Air pollution, lax smoking laws make it this year's worst city for asthmatics, experts say
THURSDAY, Jan. 29 (HealthDay News) -- St. Louis is now the 2009 "Asthma Capital of the United States," according to the Allergy and Asthma Foundation of America's annual ranking of the 100 most challenging places to live for people with the respiratory disorder.
Ranked ninth in 2008, St. Louis went to the top of this year's list due to a number of factors, including a higher than average pollen score, continued poor air quality, and a lack of 100 percent smoke-free laws, the foundation said.
City rankings are based on analysis of 12 factors in three areas: prevalence factors (illness and mortality statistics); risk factors (such as air quality, pollen, 100 percent smoke-free laws, and poverty); and medical factors (medication usage and access to specialists).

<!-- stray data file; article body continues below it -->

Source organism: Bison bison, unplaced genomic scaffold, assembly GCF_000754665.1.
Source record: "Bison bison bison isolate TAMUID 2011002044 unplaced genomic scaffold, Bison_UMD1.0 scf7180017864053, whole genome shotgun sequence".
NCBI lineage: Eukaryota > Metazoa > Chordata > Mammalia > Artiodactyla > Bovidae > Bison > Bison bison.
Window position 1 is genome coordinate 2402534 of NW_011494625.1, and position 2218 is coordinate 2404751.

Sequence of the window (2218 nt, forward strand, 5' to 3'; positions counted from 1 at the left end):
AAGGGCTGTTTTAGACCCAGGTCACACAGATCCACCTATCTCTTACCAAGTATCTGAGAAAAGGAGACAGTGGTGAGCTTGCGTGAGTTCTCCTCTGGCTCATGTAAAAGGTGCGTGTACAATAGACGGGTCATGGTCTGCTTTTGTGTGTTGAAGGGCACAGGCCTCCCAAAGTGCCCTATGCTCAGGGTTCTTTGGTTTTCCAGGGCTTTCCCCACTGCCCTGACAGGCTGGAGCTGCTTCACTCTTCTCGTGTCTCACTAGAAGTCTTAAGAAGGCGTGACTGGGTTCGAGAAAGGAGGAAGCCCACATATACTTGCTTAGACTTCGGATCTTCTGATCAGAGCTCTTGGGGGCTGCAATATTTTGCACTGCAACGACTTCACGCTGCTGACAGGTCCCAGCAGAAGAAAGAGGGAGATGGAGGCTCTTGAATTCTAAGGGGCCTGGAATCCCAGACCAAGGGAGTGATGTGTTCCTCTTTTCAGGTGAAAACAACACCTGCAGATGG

The other top asthma capitals for 2009 are: Milwaukee, Wisc.; Birmingham, Ala.; Chattanooga, Tenn.; Charlotte, N.C.; Memphis, Tenn.; Knoxville, Tenn.; McAllen, Texas; Atlanta; and Little Rock, Ark.
The annual report is meant to call attention to the asthma epidemic in the United States and to encourage cities to improve the quality of life for residents with asthma.
Asthma, which affects more than 20 million children and adults in the United States, is one of the most common and costly diseases in the country, according to a foundation news release. Since every city has a variety of risk factors, people with asthma need to have a good asthma management plan no matter where they live.
The U.S. National Heart, Lung, and Blood Institute has more about asthma.
-- Robert Preidt
SOURCE: Allergy and Asthma Foundation of America, news release, Jan. 29, 2009
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